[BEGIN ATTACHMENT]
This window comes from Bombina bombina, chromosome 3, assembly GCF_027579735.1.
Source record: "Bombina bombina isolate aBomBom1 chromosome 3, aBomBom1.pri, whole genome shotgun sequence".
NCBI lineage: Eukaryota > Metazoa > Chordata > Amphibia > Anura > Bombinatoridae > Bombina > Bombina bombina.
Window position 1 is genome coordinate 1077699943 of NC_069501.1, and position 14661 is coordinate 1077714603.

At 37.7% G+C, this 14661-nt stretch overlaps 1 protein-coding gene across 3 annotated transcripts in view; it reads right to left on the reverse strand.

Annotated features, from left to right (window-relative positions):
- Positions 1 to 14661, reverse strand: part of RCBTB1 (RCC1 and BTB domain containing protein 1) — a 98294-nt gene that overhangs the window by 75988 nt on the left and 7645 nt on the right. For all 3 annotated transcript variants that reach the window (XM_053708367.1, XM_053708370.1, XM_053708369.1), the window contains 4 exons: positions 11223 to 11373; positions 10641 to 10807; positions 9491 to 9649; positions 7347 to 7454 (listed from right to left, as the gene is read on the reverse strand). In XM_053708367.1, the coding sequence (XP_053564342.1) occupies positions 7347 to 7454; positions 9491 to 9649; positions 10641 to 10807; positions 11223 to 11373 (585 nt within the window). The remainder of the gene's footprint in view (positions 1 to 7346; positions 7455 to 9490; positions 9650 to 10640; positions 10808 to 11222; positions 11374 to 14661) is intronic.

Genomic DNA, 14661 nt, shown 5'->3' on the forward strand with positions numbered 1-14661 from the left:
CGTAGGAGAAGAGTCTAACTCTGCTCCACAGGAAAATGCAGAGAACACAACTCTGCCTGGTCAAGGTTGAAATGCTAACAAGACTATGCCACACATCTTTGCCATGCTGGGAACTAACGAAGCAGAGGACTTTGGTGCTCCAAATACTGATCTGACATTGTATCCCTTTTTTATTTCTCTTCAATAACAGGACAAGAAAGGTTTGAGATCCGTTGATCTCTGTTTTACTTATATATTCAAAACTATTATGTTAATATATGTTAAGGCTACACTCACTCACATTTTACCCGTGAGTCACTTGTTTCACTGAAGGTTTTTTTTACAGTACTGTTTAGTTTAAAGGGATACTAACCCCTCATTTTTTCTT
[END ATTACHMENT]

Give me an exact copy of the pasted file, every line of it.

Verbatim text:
This window comes from Bombina bombina, chromosome 3, assembly GCF_027579735.1.
Source record: "Bombina bombina isolate aBomBom1 chromosome 3, aBomBom1.pri, whole genome shotgun sequence".
NCBI lineage: Eukaryota > Metazoa > Chordata > Amphibia > Anura > Bombinatoridae > Bombina > Bombina bombina.
Window position 1 is genome coordinate 1077699943 of NC_069501.1, and position 14661 is coordinate 1077714603.

At 37.7% G+C, this 14661-nt stretch overlaps 1 protein-coding gene across 3 annotated transcripts in view; it reads right to left on the reverse strand.

Annotated features, from left to right (window-relative positions):
- Positions 1 to 14661, reverse strand: part of RCBTB1 (RCC1 and BTB domain containing protein 1) — a 98294-nt gene that overhangs the window by 75988 nt on the left and 7645 nt on the right. For all 3 annotated transcript variants that reach the window (XM_053708367.1, XM_053708370.1, XM_053708369.1), the window contains 4 exons: positions 11223 to 11373; positions 10641 to 10807; positions 9491 to 9649; positions 7347 to 7454 (listed from right to left, as the gene is read on the reverse strand). In XM_053708367.1, the coding sequence (XP_053564342.1) occupies positions 7347 to 7454; positions 9491 to 9649; positions 10641 to 10807; positions 11223 to 11373 (585 nt within the window). The remainder of the gene's footprint in view (positions 1 to 7346; positions 7455 to 9490; positions 9650 to 10640; positions 10808 to 11222; positions 11374 to 14661) is intronic.

Genomic DNA, 14661 nt, shown 5'->3' on the forward strand with positions numbered 1-14661 from the left:
CGTAGGAGAAGAGTCTAACTCTGCTCCACAGGAAAATGCAGAGAACACAACTCTGCCTGGTCAAGGTTGAAATGCTAACAAGACTATGCCACACATCTTTGCCATGCTGGGAACTAACGAAGCAGAGGACTTTGGTGCTCCAAATACTGATCTGACATTGTATCCCTTTTTTATTTCTCTTCAATAACAGGACAAGAAAGGTTTGAGATCCGTTGATCTCTGTTTTACTTATATATTCAAAACTATTATGTTAATATATGTTAAGGCTACACTCACTCACATTTTACCCGTGAGTCACTTGTTTCACTGAAGGTTTTTTTTACAGTACTGTTTAGTTTAAAGGGATACTAACCCCTCATTTTTTCTT